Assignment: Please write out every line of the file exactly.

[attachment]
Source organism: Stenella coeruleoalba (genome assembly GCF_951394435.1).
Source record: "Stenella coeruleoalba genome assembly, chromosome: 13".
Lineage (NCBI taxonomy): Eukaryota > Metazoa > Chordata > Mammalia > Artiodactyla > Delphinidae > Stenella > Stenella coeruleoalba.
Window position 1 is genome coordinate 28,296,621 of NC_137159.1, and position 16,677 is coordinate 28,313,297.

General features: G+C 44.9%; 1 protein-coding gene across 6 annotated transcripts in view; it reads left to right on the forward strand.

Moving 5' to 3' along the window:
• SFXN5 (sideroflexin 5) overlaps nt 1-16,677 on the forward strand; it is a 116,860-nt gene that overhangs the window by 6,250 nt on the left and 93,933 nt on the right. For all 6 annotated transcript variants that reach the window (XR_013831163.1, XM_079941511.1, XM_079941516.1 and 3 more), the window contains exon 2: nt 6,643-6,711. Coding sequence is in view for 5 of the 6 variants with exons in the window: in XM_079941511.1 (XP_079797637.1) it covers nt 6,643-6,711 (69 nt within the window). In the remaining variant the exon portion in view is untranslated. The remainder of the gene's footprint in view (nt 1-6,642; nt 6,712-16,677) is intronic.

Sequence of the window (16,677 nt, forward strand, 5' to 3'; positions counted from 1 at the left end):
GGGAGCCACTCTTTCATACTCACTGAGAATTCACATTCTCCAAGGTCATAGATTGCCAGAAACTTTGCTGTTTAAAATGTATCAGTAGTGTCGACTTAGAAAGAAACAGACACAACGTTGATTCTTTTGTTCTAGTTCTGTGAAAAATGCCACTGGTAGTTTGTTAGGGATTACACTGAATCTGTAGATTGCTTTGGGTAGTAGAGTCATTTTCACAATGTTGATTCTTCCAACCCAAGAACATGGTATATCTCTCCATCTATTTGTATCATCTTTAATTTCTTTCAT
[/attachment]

Source organism: Stenella coeruleoalba (genome assembly GCF_951394435.1).
Source record: "Stenella coeruleoalba genome assembly, chromosome: 13".
Lineage (NCBI taxonomy): Eukaryota > Metazoa > Chordata > Mammalia > Artiodactyla > Delphinidae > Stenella > Stenella coeruleoalba.
Window position 1 is genome coordinate 28,296,621 of NC_137159.1, and position 16,677 is coordinate 28,313,297.

General features: G+C 44.9%; 1 protein-coding gene across 6 annotated transcripts in view; it reads left to right on the forward strand.

Moving 5' to 3' along the window:
• SFXN5 (sideroflexin 5) overlaps nt 1-16,677 on the forward strand; it is a 116,860-nt gene that overhangs the window by 6,250 nt on the left and 93,933 nt on the right. For all 6 annotated transcript variants that reach the window (XR_013831163.1, XM_079941511.1, XM_079941516.1 and 3 more), the window contains exon 2: nt 6,643-6,711. Coding sequence is in view for 5 of the 6 variants with exons in the window: in XM_079941511.1 (XP_079797637.1) it covers nt 6,643-6,711 (69 nt within the window). In the remaining variant the exon portion in view is untranslated. The remainder of the gene's footprint in view (nt 1-6,642; nt 6,712-16,677) is intronic.

Sequence of the window (16,677 nt, forward strand, 5' to 3'; positions counted from 1 at the left end):
GGGAGCCACTCTTTCATACTCACTGAGAATTCACATTCTCCAAGGTCATAGATTGCCAGAAACTTTGCTGTTTAAAATGTATCAGTAGTGTCGACTTAGAAAGAAACAGACACAACGTTGATTCTTTTGTTCTAGTTCTGTGAAAAATGCCACTGGTAGTTTGTTAGGGATTACACTGAATCTGTAGATTGCTTTGGGTAGTAGAGTCATTTTCACAATGTTGATTCTTCCAACCCAAGAACATGGTATATCTCTCCATCTATTTGTATCATCTTTAATTTCTTTCAT